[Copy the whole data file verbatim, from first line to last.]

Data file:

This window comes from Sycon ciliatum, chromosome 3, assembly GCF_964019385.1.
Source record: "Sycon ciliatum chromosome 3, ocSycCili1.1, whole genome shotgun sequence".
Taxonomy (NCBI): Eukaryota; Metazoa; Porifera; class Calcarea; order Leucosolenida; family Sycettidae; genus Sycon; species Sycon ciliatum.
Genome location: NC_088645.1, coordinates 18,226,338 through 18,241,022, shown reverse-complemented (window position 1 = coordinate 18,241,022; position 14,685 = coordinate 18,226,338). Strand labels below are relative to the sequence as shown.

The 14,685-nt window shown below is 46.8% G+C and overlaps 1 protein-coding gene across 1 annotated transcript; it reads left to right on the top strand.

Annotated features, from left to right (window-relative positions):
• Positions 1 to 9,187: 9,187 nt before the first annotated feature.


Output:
This window comes from Sycon ciliatum, chromosome 3, assembly GCF_964019385.1.
Source record: "Sycon ciliatum chromosome 3, ocSycCili1.1, whole genome shotgun sequence".
Taxonomy (NCBI): Eukaryota; Metazoa; Porifera; class Calcarea; order Leucosolenida; family Sycettidae; genus Sycon; species Sycon ciliatum.
Genome location: NC_088645.1, coordinates 18,226,338 through 18,241,022, shown reverse-complemented (window position 1 = coordinate 18,241,022; position 14,685 = coordinate 18,226,338). Strand labels below are relative to the sequence as shown.

The 14,685-nt window shown below is 46.8% G+C and overlaps 1 protein-coding gene across 1 annotated transcript; it reads left to right on the top strand.

Annotated features, from left to right (window-relative positions):
• Positions 1 to 9,187: 9,187 nt before the first annotated feature.